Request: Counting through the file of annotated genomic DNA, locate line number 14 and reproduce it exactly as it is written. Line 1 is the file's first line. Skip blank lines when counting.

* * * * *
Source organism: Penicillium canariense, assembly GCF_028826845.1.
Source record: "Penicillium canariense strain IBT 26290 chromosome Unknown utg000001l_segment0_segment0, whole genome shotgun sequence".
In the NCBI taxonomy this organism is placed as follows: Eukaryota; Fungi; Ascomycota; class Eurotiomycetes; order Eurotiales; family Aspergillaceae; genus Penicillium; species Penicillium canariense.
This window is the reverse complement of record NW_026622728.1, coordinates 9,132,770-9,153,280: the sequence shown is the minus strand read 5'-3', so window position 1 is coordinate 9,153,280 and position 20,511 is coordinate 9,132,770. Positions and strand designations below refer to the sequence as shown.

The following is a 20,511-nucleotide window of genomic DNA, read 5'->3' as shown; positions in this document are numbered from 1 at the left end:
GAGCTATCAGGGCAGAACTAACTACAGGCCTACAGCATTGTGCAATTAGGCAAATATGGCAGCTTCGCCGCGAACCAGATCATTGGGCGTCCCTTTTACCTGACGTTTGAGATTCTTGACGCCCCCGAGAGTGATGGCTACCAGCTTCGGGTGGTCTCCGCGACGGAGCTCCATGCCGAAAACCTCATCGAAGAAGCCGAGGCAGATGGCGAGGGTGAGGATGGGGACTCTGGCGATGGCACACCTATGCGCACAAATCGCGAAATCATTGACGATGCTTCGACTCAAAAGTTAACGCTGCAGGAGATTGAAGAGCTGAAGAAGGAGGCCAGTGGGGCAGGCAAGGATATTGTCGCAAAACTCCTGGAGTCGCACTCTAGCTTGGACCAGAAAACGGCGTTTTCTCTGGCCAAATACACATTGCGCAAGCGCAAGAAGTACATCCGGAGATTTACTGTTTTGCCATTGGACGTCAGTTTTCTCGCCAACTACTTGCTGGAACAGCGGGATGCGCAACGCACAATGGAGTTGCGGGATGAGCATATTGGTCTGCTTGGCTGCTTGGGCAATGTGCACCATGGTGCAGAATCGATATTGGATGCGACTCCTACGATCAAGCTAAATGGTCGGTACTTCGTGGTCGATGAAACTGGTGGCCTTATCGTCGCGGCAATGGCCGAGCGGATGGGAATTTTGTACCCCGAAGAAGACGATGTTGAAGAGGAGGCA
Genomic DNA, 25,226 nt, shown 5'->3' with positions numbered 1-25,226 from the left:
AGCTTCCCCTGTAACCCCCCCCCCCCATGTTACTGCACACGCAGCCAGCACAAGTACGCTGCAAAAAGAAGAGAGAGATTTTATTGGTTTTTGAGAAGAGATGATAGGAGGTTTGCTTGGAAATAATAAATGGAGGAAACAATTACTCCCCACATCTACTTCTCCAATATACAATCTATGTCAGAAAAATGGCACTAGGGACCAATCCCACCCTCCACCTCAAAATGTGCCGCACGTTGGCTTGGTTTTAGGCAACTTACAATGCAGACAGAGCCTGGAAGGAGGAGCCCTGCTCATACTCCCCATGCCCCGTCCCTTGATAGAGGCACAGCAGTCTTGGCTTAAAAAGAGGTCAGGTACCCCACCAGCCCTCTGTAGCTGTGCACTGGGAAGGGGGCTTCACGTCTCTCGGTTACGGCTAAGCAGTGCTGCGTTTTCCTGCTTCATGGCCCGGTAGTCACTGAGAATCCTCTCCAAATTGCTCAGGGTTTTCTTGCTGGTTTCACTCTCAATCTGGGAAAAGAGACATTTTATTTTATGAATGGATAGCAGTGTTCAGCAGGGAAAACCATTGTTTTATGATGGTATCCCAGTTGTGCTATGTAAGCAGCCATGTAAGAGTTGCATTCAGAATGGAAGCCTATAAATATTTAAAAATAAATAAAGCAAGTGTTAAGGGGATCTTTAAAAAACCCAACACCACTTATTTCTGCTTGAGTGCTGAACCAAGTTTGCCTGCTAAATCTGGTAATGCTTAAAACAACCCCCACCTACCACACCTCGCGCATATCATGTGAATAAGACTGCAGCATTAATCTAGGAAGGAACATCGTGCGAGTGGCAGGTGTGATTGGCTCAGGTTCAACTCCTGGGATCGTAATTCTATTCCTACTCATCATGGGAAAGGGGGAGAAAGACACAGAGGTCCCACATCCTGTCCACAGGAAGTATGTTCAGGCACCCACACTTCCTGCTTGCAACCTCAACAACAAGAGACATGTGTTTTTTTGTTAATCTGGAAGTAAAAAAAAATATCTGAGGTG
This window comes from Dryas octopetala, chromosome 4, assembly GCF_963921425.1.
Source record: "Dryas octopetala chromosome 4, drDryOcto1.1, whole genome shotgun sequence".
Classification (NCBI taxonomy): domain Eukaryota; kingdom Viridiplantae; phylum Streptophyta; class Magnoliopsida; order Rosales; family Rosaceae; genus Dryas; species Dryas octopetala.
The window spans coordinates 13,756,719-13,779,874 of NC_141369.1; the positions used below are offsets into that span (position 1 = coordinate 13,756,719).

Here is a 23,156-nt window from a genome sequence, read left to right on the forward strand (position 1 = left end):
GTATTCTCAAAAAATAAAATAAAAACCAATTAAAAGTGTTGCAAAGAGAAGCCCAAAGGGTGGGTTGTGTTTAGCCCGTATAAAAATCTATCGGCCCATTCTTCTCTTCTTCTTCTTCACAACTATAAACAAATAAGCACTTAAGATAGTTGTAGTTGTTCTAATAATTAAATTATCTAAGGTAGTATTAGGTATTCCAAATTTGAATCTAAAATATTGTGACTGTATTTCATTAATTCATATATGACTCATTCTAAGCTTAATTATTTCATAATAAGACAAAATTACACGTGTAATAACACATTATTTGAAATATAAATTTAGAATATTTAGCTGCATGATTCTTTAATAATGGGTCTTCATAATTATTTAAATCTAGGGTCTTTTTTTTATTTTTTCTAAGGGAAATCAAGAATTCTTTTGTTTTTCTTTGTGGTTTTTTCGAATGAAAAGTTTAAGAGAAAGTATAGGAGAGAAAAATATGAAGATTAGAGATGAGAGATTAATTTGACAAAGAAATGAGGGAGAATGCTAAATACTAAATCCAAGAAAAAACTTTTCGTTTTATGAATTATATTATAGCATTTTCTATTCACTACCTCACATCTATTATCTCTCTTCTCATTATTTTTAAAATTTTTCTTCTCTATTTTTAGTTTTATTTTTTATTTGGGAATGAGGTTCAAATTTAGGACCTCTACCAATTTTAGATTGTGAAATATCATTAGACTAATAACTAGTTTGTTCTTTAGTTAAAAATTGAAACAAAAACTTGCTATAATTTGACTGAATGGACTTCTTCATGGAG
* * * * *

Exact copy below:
GTATTCTCAAAAAATAAAATAAAAACCAATTAAAAGTGTTGCAAAGAGAAGCCCAAAGGGTGGGTTGTGTTTAGCCCGTATAAAAATCTATCGGCCCATTCTTCTCTTCTTCTTCTTCACAACTATAAACAAATAAGCACTTAAGATAGTTGTAGTTGTTCTAATAATTAAATTATCTAAGGTAGTATTAGGTATTCCAAATTTGAATCTAAAATATTGTGACTGTATTTCATTAATTCATATATGACTCATTCTAAGCTTAATTATTTCATAATAAGACAAAATTACACGTGTAATAACACATTATTTGAAATATAAATTTAGAATATTTAGCTGCATGATTCTTTAATAATGGGTCTTCATAATTATTTAAATCTAGGGTCTTTTTTTTATTTTTTCTAAGGGAAATCAAGAATTCTTTTGTTTTTCTTTGTGGTTTTTTCGAATGAAAAGTTTAAGAGAAAGTATAGGAGAGAAAAATATGAAGATTAGAGATGAGAGATTAATTTGACAAAGAAATGAGGGAGAATGCTAAATACTAAATCCAAGAAAAAACTTTTCGTTTTATGAATTATATTATAGCATTTTCTATTCACTACCTCACATCTATTATCTCTCTTCTCATTATTTTTAAAATTTTTCTTCTCTATTTTTAGTTTTATTTTTTATTTGGGAATGAGGTTCAAATTTAGGACCTCTACCAATTTTAGATTGTGAAATATCATTAGACTAATAACTAGTTTGTTCTTTAGTTAAAAATTGAAACAAAAACTTGCTATAATTTGACTGAATGGACTTCTTCATGGAG